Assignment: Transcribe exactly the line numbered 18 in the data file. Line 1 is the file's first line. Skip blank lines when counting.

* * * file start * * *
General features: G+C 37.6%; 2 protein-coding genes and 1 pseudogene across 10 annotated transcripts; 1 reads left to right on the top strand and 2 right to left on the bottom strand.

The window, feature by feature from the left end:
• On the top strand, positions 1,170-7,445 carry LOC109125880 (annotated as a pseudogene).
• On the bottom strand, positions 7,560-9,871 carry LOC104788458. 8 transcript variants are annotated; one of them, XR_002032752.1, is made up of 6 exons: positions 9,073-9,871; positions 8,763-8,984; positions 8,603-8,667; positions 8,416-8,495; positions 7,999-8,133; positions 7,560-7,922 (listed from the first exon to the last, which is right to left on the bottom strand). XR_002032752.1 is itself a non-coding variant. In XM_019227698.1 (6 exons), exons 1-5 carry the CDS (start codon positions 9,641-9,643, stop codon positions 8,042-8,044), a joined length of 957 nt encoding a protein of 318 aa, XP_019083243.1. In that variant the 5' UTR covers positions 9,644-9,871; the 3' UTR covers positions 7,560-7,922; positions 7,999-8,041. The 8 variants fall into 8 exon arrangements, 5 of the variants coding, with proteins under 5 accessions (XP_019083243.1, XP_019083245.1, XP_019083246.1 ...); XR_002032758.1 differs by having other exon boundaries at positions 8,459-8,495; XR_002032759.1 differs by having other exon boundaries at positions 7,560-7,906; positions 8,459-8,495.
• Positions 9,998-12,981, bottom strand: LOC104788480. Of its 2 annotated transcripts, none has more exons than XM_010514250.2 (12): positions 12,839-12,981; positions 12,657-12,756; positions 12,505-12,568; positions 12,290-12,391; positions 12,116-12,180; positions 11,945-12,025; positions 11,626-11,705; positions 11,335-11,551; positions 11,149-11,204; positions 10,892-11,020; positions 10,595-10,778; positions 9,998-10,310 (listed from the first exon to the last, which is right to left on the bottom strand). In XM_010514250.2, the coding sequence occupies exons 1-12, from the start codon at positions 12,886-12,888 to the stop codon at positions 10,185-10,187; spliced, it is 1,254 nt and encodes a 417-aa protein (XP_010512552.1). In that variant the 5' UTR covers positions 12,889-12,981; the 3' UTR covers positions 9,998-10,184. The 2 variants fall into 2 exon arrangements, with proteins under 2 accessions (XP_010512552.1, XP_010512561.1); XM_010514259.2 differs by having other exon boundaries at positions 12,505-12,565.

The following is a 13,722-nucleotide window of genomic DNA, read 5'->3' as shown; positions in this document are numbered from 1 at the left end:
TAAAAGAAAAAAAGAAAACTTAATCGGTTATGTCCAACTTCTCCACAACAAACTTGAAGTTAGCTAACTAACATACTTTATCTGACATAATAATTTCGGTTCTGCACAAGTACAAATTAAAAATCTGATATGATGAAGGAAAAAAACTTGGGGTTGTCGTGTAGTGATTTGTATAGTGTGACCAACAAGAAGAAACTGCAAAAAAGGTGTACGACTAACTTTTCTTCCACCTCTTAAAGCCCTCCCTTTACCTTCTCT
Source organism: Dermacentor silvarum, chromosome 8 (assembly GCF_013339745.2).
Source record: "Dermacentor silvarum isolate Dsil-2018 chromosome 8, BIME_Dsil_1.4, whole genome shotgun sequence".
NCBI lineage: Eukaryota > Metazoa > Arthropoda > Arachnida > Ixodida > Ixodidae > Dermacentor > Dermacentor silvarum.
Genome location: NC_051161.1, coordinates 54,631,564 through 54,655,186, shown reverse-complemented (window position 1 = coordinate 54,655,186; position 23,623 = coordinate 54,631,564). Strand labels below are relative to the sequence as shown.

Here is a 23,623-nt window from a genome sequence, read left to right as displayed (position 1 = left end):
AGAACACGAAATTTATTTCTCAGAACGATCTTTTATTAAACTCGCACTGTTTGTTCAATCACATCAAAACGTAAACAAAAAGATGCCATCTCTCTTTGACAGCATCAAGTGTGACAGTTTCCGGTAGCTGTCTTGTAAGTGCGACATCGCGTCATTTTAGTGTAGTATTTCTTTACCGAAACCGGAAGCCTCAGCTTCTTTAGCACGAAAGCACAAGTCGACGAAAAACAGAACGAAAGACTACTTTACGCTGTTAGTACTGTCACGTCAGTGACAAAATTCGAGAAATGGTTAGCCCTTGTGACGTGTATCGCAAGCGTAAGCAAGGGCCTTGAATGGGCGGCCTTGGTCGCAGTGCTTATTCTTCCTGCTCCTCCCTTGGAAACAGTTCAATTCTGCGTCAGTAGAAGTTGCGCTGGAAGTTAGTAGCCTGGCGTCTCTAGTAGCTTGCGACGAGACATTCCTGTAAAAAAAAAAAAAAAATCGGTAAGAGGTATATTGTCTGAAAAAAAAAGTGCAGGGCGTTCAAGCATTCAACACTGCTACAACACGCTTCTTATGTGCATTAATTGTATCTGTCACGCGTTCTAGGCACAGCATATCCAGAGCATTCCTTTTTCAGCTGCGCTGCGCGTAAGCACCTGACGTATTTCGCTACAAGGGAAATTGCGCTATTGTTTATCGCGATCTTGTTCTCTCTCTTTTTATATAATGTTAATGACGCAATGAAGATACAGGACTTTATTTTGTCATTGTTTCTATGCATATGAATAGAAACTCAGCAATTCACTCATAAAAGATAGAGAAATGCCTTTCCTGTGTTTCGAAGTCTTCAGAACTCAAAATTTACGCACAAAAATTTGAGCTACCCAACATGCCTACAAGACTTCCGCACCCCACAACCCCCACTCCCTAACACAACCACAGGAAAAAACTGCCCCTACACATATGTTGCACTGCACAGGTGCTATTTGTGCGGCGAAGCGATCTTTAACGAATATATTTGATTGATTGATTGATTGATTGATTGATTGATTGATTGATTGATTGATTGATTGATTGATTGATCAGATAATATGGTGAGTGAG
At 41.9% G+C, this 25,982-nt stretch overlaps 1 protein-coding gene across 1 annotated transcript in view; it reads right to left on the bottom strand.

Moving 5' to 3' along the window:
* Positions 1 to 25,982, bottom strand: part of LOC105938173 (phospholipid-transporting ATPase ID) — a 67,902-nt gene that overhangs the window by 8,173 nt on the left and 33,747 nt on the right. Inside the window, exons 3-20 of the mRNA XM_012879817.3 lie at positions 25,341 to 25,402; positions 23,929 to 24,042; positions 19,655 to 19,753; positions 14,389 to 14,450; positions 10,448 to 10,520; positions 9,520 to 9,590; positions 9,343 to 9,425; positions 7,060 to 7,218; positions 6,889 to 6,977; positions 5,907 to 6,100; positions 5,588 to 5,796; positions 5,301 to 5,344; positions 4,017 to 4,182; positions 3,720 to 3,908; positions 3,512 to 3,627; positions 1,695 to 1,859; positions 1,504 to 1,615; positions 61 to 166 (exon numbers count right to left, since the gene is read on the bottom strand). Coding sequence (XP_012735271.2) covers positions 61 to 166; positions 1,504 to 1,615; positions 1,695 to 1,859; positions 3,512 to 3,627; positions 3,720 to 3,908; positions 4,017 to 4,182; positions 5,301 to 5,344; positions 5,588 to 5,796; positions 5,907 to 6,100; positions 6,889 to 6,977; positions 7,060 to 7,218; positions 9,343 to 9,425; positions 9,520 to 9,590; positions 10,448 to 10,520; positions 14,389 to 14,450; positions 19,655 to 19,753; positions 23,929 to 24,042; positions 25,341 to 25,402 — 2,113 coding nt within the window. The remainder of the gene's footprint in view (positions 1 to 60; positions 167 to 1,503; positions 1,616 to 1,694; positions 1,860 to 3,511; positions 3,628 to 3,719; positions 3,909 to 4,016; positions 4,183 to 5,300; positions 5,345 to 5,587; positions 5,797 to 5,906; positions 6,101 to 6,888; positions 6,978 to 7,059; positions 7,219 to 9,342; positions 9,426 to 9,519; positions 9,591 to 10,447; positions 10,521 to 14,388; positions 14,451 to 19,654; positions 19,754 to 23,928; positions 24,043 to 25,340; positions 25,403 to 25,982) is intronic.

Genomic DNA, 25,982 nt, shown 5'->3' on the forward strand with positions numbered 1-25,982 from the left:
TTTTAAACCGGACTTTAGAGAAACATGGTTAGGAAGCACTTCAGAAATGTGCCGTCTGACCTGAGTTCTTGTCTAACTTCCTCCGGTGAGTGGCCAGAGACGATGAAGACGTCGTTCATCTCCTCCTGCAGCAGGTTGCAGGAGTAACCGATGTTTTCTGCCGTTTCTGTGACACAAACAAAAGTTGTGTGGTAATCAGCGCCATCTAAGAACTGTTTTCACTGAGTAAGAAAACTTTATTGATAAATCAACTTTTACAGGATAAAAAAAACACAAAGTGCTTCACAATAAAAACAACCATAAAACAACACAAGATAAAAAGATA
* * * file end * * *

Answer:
TTTTAAACCGGACTTTAGAGAAACATGGTTAGGAAGCACTTCAGAAATGTGCCGTCTGACCTGAGTTCTTGTCTAACTTCCTCCGGTGAGTGGCCAGAGACGATGAAGACGTCGTTCATCTCCTCCTGCAGCAGGTTGCAGGAGTAACCGATGTTTTCTGCCGTTTCTGTGACACAAACAAAAGTTGTGTGGTAATCAGCGCCATCTAAGAACTGTTTTCACTGAGTAAGAAAACTTTATTGATAAATCAACTTTTACAGGATAAAAAAAACACAAAGTGCTTCACAATAAAAACAACCATAAAACAACACAAGATAAAAAGATA